UKAD reportedly reconsidering Russian doping deal as backlash deepens
A backlash is growing against Russia today following the latest wave of allegations of widespread doping surrounding the Sochi 2014 Winter Olympic Games.
This comes after Grigory Rodchenkov, the former head of Russia’s discredited laboratory in Moscow, claimed in The New York Times a doping system in place throughout the Winter Olympic Games was so effective it ran like a “Swiss Watch”.
This included the development of a “three-drug cocktail” of banned steroids which were mixed with alcohol and given to Russian athletes, he claims, as well as a covert system to replace the urine of affected medal winners with clean samples using soda containers and baby bottles.
As many as 15 medal winners could have been helped this way, it is alleged, including bobsleigher Alexander Zubkov, who won two golds, gold and silver medal winning cross-country skier Alexander Legkov and skeleton champion Alexander Tretiakov.
Athletes from across the world have admitted their shock at the latest claims amid calls for urgent action to be taken, while the UK Anti-Doping Agency (UKAD) is considering whether to continue its work assisting Russia clean up its doping problems.
UKAD, who accepted a World Anti-Doping Agency (WADA) request to help oversee Russia’s drug testing programme following the suspension of the Russian Anti-Doping Agency (RUSADA), are understood to be frustrated about the lack of cooperation they are receiving.
In some cases, they are reportedly being asked to give 30 days’ notice, rubbishing the principle of a surprise test, the Daily Telegraph claims, while there have been delays over sending blood samples to laboratories and disputes over payments from Russian authorities to UKAD contractors.
There have also been problems accessing certain parts of the country, although any talk of an immediate withdrawal of their presence appears premature.
“The UKAD Board has discussed at length WADA’s request to engage with Russia, and decided that undertaking testing in Russia, during RUSADA’s period of non-compliance, was the correct thing to do in order to protect clean athletes,” a spokesperson said.
“The Board discussed the risks associated with such an arrangement and those risks, and others, are regularly reviewed by the Board, in addition to the progress being made.
“As with any agreement, termination is always a possibility if the circumstances change.
“At no stage has the UKAD Board proposed withdrawing from this agreement.”
If confirmed, this would be a major blow and a further indicator that Russia is not making the improvement required in order to lift a ban on the country’s athletics team installed last year following similar allegations of state sponsored doping.
Athletes to have registered their discontent include Canadian ice hockey legend and International Olympic Committee (IOC) Athletes’ Commission member Hayley Wickenheiser.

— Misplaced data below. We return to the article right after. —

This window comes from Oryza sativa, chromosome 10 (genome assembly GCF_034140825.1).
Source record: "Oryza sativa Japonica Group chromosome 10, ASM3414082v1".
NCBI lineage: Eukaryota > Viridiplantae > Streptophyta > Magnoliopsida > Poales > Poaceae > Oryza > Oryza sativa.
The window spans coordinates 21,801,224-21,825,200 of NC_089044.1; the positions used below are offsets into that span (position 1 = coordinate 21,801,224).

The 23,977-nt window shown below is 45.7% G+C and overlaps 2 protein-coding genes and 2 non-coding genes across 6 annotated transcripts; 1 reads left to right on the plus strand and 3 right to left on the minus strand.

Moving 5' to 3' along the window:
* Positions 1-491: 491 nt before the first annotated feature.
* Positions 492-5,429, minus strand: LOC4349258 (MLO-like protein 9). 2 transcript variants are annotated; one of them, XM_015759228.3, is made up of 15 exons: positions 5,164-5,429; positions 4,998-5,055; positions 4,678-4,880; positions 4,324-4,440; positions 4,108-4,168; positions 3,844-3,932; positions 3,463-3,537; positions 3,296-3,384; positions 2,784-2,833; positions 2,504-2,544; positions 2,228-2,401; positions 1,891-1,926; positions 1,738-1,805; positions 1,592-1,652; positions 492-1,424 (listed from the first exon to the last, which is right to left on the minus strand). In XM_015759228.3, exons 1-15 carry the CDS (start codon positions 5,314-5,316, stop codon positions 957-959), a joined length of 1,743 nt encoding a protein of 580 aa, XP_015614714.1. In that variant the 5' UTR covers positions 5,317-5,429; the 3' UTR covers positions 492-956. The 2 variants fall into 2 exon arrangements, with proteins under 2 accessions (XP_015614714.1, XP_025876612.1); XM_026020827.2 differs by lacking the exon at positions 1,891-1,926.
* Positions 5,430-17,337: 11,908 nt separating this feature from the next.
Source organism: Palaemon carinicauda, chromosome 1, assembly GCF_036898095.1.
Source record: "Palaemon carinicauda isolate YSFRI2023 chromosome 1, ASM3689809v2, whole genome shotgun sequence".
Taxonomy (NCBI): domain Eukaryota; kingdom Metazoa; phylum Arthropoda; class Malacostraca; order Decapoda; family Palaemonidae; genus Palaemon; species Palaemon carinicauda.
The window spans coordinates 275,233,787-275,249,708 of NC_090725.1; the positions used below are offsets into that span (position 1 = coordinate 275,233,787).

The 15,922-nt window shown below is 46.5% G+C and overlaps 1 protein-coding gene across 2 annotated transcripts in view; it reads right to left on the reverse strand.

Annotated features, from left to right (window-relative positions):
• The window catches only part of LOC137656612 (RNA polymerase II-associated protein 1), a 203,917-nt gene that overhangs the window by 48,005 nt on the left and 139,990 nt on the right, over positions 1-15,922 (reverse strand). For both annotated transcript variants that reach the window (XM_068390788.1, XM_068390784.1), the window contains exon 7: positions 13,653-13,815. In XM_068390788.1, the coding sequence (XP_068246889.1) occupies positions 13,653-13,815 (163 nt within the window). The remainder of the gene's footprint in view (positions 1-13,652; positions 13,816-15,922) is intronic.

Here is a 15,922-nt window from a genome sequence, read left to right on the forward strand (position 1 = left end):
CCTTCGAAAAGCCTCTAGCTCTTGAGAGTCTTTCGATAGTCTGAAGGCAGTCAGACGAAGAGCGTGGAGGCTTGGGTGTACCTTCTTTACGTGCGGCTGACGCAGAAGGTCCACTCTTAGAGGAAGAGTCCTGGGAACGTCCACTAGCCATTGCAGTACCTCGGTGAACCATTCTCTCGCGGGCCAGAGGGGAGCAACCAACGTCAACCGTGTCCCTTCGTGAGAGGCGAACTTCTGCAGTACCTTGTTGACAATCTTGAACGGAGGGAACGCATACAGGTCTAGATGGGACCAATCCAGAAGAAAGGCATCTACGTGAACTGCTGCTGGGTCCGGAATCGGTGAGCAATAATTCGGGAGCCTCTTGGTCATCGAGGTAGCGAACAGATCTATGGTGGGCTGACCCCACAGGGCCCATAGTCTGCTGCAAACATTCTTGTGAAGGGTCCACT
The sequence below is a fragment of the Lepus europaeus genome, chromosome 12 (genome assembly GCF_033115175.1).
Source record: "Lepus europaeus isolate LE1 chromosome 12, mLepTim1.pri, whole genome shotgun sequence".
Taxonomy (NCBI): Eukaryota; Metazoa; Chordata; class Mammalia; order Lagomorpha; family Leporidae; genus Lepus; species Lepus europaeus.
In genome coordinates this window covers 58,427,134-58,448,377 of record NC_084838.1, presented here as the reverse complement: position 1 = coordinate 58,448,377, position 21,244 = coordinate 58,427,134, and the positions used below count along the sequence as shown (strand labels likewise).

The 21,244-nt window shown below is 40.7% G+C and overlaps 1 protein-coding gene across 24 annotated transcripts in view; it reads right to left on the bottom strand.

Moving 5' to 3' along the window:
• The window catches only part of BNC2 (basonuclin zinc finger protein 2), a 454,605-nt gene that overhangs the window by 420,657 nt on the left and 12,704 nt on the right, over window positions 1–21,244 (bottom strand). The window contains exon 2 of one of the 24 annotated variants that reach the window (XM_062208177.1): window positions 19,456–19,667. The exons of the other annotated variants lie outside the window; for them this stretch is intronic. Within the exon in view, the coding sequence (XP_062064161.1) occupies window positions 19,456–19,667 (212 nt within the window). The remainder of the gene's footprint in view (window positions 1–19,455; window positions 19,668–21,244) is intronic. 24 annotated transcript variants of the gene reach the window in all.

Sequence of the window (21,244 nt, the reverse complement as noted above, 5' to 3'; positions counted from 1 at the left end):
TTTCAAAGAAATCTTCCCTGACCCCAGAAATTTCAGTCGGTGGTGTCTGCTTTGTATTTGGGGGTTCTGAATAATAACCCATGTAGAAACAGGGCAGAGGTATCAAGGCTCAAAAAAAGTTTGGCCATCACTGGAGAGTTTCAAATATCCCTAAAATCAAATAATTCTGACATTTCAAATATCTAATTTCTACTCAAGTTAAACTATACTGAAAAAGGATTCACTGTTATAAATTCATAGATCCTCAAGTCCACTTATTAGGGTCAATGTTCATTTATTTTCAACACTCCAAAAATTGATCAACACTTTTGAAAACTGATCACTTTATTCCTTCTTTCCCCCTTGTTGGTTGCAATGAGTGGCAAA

She called the allegations – which include the Russian ice hockey team – “extremely disturbing but not surprising”.
“Hockey is not typically a sport with a history of rampant doping,” she said.
“This all needs to be fully investigated, and we need to stand by those protecting clean athletes.
“It reads like a bad spy novel.”
The Canadian Centre for Ethics in Sports (CCES), which oversees the drug testing of many Olympic athletes in Canada, called for the IOC and International Association of Athletics Federations to “exercise real leadership” and maintain the ban on Russian athletes at Rio 2016.
Steven Holcomb, the American bobsledder who claimed two bronze medals behind Zubkov in Sochi, called for the anti-doping process to be re-examined.
“What I see most is I would love to have my medals upgraded – but I’m more concerned about the process,” he said.
“The fact that the guy who won double gold is now being labeled as one of the guys who potentially cheated, that’s what hurt the most.
“I missed out on an opportunity because of that.
“And the process didn’t work – I went to the Olympic Games relying on WADA to do what they do, and they failed.”
Andrea Berlinger Schwyter, the chief executive of Berlinger, the company responsible for developing bottles used to hold urine samples, offered to provide any assistance required.
“We clearly state that according to our current knowledge our kits are secure if used according to our users instructions,” Schwyter said.
“The kits meet highest product standards and are checked several times before they leave our house.
“The security system is tested and certified by a neutral, independent laboratory and is specially adopted to the general doping control procedures.
“If the statement of Grigory Rodchenkov is correct, the published case shows a professional, from long hand planned, Russian Secret Service involving, criminal act which has implications not only on the security bottles however affects the entire chain of custody and the related operations.
“This case is an exceptional situation and as such this needs to be classified – of course, Berlinger Special AG will provide assistance to support to clarify this case where ever needed.”
Russia disputes all the allegations, however, with deputy Sports Minister Yuri Nagornykh having vowed to take legal action against Rodchenkov.
“He may be dissatisfied with his current position or have unrealised creative ambitions,” Nagornykh told the TASS news agency.
“It may also be the season, which affects people.
“We can only guess about the reasons behind Rodchenkov’s statements.”
Athletes implicated – including Zubkov and Legkov – have also denied all allegations and vowed to pursue legal action.
By Nick Butler
Republished with permission from insidethegames.biz